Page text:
Journal Archive >
2001 > September
You can go home again
As finals abruptly ended and the school year came to a screeching halt, the much-anticipated summer vacation finally arrived. And although on paper this event spans well over three months, in actuality, it is usually a mere week or two spent between the time the dorms are locked and June 1, when summer sublets in the Medford area become available.
A vast majority of Tufts students spend their summers either working hard to make money for the upcoming year or working at an internship to boost their resume experience. Many do both. Therefore, the few weeks of rest and vacation between the end of finals and the beginning of the work schedule serve as a perfect time to head home, see old high school friends, visit relatives and most important, mooch off your parents as much as possible.
There once was a time when I would refuse handouts of any kind from my parents. At age 15, I had my first part-time job at a bagel store and saw it as a way to loosen the leash my parents held on me. Of course, my only expenditures at the time included Doritos, Sublime CDs and the occasional tube of Clearasil. I felt strong and independent, and I was certain that if I needed to, I could easily support myself on the $40 a week that I was making.
Those memories are all in the past now as living in a house with seemingly dozens of monthly bills has made me appreciate the beauty of free handouts. Honestly, it’s not really cash that makes freeloading for a few weeks such a blissful time. It is the smaller things that make you realize how great your parents’ house is and how pathetically you have been living for the past year.
A prime example is laundry. When I came home, my car was overflowing with not just dirty, but funky clothes that had been piling up in my closet since Christmas break. Where most of these clothes came from, I haven’t a clue. But they were enough to fill five entire loads in the washing machine. And this was not the tiny machine at the local Laundromat, which only fits about two T-shirts and four socks for the hefty price of seven quarters. My mother also took it upon herself to fold all my clothes with a precision that rivaled those people at the Gap changing rooms who angrily yank the shirts out of your hand after your feeble attempt to refold them.
Then my mom asks what we would like for dinner. These were words that had not entered my ears in quite some time, and I honestly could not think of any foods outside of my four essential groups: mac and cheese, buffalo chicken calzones, Busch Light and barbecue sauce. Nevertheless, she pieced together a delectable meal that I probably would have hated back in high school because it had mushrooms in it, but now I savored it like it was the nectar of the gods. Having a refrigerator packed full of food is quite a refreshing sight after months of staring into the vast abyss of our apartment’s fridge, containing, at best, milk, butter and the disappointing results of our attempt to brew our own alcohol.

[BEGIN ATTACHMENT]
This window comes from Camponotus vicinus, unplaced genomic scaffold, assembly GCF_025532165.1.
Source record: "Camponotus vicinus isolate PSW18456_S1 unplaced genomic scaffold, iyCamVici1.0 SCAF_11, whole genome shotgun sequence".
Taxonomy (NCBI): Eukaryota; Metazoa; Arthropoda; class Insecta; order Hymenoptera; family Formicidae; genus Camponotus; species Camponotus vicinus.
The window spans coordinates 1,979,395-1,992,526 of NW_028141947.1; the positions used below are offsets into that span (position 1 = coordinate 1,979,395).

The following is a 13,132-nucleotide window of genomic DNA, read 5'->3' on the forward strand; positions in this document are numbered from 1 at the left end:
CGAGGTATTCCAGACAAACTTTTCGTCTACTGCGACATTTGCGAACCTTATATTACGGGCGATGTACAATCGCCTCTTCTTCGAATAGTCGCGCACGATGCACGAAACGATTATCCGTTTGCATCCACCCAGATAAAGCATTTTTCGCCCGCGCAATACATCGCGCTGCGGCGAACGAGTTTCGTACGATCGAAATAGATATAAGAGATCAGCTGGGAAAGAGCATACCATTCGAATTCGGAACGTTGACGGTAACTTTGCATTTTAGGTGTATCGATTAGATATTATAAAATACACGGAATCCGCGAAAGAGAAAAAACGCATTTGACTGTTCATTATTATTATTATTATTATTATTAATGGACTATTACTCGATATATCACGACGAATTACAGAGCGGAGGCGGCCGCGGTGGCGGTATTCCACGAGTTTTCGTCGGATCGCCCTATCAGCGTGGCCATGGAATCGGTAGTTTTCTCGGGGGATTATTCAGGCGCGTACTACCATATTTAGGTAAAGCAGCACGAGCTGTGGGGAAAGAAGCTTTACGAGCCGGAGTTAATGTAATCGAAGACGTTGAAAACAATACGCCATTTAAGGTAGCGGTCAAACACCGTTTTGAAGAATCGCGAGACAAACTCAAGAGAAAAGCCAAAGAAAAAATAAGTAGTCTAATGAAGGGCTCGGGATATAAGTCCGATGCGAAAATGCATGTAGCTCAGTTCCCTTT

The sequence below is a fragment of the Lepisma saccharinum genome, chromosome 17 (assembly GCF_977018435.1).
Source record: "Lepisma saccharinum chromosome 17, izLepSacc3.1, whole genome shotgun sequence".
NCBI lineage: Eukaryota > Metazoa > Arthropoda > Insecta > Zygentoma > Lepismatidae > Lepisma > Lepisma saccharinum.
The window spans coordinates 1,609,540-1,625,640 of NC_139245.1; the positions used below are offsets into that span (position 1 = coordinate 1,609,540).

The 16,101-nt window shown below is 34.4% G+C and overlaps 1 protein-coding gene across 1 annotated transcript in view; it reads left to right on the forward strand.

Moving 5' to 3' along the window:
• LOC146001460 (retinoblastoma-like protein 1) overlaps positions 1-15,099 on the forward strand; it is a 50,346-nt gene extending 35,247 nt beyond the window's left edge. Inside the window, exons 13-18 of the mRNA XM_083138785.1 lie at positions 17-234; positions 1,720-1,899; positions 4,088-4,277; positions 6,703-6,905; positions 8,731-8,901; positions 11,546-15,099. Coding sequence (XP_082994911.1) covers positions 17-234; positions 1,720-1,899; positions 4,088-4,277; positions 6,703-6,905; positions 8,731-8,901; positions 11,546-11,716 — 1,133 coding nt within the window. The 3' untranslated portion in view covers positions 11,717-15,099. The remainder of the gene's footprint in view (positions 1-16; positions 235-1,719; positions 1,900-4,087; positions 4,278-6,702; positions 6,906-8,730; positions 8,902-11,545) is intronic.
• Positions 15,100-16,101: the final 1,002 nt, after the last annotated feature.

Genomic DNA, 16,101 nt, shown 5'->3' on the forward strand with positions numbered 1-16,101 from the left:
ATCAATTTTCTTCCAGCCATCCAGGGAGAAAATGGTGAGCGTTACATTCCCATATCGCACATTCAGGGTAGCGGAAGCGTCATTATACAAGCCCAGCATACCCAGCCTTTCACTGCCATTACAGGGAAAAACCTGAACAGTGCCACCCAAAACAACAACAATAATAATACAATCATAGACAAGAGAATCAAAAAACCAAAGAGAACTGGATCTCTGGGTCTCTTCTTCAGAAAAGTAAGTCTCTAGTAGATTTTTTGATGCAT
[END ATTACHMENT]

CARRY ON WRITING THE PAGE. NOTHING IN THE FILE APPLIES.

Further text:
The most noticeable difference between my house in Medford and the one in Delaware is my mother’s uncanny ability to keep it clean. Possibly it is an X chromosome thing, or else I did not inherit the right genes, but I have never been able to keep a room neat and tidy for more than 10 minutes. In our defense, we did not have a working vacuum cleaner in our house at school since December due to an ill-fated accident where a caught sock caused the motor to catch fire. It is no wonder that every ant in the Boston metropolitan area wined and dined in our kitchen on a daily basis, despite our fervent efforts to teach them a lesson by dropping the little guys over our gas burner flames—which was quite entertaining. We also lacked a dustpan, so the only way we could “vacuum” the floor was to sweep the debris into an old snow shovel.
My annual freeloading trip at home was brief but not unappreciated. All of these small things add up and help me appreciate what my parents have given to me. Because they realized that unconditional love would not be reason enough for me to make the seven-hour journey home that often, they also recently ordered an extensive cable package with 12 different HBOs (one even has “The Sopranos” dubbed in Spanish), ESPN Classic and my new personal favorite, the Game Show Channel.
I guess parents do get wise with age.
Neil Taylor, a senior majoring in psychology, is wistfully remembering the good old days of free laundry, free food and the “Family Feud” being aired 24 hours a day.